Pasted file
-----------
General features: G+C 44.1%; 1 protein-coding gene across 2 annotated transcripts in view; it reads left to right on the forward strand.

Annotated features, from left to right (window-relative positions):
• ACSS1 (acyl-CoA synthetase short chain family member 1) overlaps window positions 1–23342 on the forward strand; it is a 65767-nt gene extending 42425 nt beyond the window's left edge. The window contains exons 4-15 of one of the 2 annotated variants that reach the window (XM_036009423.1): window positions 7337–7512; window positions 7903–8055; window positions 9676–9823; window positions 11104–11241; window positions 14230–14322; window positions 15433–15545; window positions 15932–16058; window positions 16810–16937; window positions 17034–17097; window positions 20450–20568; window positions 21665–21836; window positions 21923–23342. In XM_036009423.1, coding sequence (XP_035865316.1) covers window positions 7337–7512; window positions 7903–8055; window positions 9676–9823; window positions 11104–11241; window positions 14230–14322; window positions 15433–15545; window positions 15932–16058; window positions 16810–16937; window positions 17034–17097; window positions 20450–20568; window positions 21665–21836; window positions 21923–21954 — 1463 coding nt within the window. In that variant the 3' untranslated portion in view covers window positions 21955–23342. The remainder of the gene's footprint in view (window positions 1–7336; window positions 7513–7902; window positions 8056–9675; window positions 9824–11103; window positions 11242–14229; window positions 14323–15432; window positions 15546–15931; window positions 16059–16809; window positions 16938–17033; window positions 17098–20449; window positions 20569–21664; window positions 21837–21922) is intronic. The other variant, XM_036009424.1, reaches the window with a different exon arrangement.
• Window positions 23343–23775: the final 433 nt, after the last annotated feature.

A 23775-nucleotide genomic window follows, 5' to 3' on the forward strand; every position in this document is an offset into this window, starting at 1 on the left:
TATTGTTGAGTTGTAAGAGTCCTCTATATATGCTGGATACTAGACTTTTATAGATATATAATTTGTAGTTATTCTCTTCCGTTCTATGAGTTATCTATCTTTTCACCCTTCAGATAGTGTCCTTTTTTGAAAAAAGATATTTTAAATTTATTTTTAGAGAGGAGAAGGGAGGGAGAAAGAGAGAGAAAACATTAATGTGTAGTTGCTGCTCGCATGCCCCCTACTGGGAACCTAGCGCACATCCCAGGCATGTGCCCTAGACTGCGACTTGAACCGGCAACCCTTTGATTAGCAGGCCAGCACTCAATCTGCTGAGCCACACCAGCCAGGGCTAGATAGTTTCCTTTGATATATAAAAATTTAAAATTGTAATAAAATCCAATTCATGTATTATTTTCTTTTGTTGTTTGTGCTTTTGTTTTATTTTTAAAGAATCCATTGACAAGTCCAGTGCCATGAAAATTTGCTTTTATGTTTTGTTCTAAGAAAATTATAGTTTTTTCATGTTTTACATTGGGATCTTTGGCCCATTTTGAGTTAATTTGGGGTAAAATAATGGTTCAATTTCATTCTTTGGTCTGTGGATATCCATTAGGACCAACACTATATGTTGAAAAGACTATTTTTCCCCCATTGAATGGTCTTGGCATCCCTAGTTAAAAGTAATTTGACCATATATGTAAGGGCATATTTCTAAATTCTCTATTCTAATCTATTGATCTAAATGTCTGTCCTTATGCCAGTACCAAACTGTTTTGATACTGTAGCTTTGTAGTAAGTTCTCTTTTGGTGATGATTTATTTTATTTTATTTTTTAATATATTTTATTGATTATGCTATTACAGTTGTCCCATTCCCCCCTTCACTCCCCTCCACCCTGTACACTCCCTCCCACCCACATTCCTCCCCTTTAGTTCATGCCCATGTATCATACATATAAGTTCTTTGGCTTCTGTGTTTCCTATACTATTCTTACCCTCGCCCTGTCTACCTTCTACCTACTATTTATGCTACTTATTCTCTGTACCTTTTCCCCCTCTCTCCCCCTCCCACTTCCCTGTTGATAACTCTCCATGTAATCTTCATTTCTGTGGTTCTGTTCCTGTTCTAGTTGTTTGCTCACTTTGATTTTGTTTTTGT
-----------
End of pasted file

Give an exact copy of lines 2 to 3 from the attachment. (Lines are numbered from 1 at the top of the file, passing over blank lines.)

Annotated features, from left to right (window-relative positions):
• ACSS1 (acyl-CoA synthetase short chain family member 1) overlaps window positions 1–23342 on the forward strand; it is a 65767-nt gene extending 42425 nt beyond the window's left edge. The window contains exons 4-15 of one of the 2 annotated variants that reach the window (XM_036009423.1): window positions 7337–7512; window positions 7903–8055; window positions 9676–9823; window positions 11104–11241; window positions 14230–14322; window positions 15433–15545; window positions 15932–16058; window positions 16810–16937; window positions 17034–17097; window positions 20450–20568; window positions 21665–21836; window positions 21923–23342. In XM_036009423.1, coding sequence (XP_035865316.1) covers window positions 7337–7512; window positions 7903–8055; window positions 9676–9823; window positions 11104–11241; window positions 14230–14322; window positions 15433–15545; window positions 15932–16058; window positions 16810–16937; window positions 17034–17097; window positions 20450–20568; window positions 21665–21836; window positions 21923–21954 — 1463 coding nt within the window. In that variant the 3' untranslated portion in view covers window positions 21955–23342. The remainder of the gene's footprint in view (window positions 1–7336; window positions 7513–7902; window positions 8056–9675; window positions 9824–11103; window positions 11242–14229; window positions 14323–15432; window positions 15546–15931; window positions 16059–16809; window positions 16938–17033; window positions 17098–20449; window positions 20569–21664; window positions 21837–21922) is intronic. The other variant, XM_036009424.1, reaches the window with a different exon arrangement.